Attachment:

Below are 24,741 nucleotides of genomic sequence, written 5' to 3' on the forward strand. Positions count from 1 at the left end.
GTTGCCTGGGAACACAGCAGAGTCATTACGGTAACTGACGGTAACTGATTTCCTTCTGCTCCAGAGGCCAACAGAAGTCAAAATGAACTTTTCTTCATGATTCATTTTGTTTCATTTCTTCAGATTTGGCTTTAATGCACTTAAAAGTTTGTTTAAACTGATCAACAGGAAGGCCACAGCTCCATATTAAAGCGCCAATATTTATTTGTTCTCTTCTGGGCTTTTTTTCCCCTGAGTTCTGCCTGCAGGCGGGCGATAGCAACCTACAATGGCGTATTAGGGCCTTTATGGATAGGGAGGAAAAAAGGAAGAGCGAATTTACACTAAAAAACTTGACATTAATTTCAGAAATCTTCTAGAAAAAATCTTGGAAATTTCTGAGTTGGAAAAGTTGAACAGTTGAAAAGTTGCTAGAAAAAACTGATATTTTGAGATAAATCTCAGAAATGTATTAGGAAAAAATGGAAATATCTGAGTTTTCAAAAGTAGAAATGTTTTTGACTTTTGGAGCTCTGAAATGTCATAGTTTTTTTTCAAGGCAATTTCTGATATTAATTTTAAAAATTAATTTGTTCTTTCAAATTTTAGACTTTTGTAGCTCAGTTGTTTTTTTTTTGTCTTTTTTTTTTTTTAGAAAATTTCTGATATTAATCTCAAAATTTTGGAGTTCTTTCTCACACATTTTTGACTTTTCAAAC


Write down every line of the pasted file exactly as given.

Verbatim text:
Below are 24,741 nucleotides of genomic sequence, written 5' to 3' on the forward strand. Positions count from 1 at the left end.
GTTGCCTGGGAACACAGCAGAGTCATTACGGTAACTGACGGTAACTGATTTCCTTCTGCTCCAGAGGCCAACAGAAGTCAAAATGAACTTTTCTTCATGATTCATTTTGTTTCATTTCTTCAGATTTGGCTTTAATGCACTTAAAAGTTTGTTTAAACTGATCAACAGGAAGGCCACAGCTCCATATTAAAGCGCCAATATTTATTTGTTCTCTTCTGGGCTTTTTTTCCCCTGAGTTCTGCCTGCAGGCGGGCGATAGCAACCTACAATGGCGTATTAGGGCCTTTATGGATAGGGAGGAAAAAAGGAAGAGCGAATTTACACTAAAAAACTTGACATTAATTTCAGAAATCTTCTAGAAAAAATCTTGGAAATTTCTGAGTTGGAAAAGTTGAACAGTTGAAAAGTTGCTAGAAAAAACTGATATTTTGAGATAAATCTCAGAAATGTATTAGGAAAAAATGGAAATATCTGAGTTTTCAAAAGTAGAAATGTTTTTGACTTTTGGAGCTCTGAAATGTCATAGTTTTTTTTCAAGGCAATTTCTGATATTAATTTTAAAAATTAATTTGTTCTTTCAAATTTTAGACTTTTGTAGCTCAGTTGTTTTTTTTTTGTCTTTTTTTTTTTTTAGAAAATTTCTGATATTAATCTCAAAATTTTGGAGTTCTTTCTCACACATTTTTGACTTTTCAAAC